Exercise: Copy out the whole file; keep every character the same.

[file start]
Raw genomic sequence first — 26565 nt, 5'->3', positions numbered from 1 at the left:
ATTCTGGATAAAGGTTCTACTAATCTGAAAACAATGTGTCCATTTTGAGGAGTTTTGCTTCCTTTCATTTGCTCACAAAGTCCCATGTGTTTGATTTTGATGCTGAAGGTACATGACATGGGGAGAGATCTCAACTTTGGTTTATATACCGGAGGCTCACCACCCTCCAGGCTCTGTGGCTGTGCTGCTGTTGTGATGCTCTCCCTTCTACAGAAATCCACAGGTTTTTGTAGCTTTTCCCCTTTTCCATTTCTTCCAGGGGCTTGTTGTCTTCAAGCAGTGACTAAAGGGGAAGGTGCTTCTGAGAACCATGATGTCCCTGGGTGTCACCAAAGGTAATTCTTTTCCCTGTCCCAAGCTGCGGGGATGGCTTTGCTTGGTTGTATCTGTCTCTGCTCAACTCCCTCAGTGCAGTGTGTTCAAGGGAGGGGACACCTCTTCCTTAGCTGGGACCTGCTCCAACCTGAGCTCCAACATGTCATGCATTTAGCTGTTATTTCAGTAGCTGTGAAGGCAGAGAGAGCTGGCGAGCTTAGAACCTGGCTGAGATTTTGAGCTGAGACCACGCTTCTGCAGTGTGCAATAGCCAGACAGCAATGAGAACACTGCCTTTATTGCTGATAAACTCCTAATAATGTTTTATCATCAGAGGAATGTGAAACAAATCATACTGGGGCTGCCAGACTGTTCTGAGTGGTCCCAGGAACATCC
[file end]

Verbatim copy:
Raw genomic sequence first — 26565 nt, 5'->3', positions numbered from 1 at the left:
ATTCTGGATAAAGGTTCTACTAATCTGAAAACAATGTGTCCATTTTGAGGAGTTTTGCTTCCTTTCATTTGCTCACAAAGTCCCATGTGTTTGATTTTGATGCTGAAGGTACATGACATGGGGAGAGATCTCAACTTTGGTTTATATACCGGAGGCTCACCACCCTCCAGGCTCTGTGGCTGTGCTGCTGTTGTGATGCTCTCCCTTCTACAGAAATCCACAGGTTTTTGTAGCTTTTCCCCTTTTCCATTTCTTCCAGGGGCTTGTTGTCTTCAAGCAGTGACTAAAGGGGAAGGTGCTTCTGAGAACCATGATGTCCCTGGGTGTCACCAAAGGTAATTCTTTTCCCTGTCCCAAGCTGCGGGGATGGCTTTGCTTGGTTGTATCTGTCTCTGCTCAACTCCCTCAGTGCAGTGTGTTCAAGGGAGGGGACACCTCTTCCTTAGCTGGGACCTGCTCCAACCTGAGCTCCAACATGTCATGCATTTAGCTGTTATTTCAGTAGCTGTGAAGGCAGAGAGAGCTGGCGAGCTTAGAACCTGGCTGAGATTTTGAGCTGAGACCACGCTTCTGCAGTGTGCAATAGCCAGACAGCAATGAGAACACTGCCTTTATTGCTGATAAACTCCTAATAATGTTTTATCATCAGAGGAATGTGAAACAAATCATACTGGGGCTGCCAGACTGTTCTGAGTGGTCCCAGGAACATCC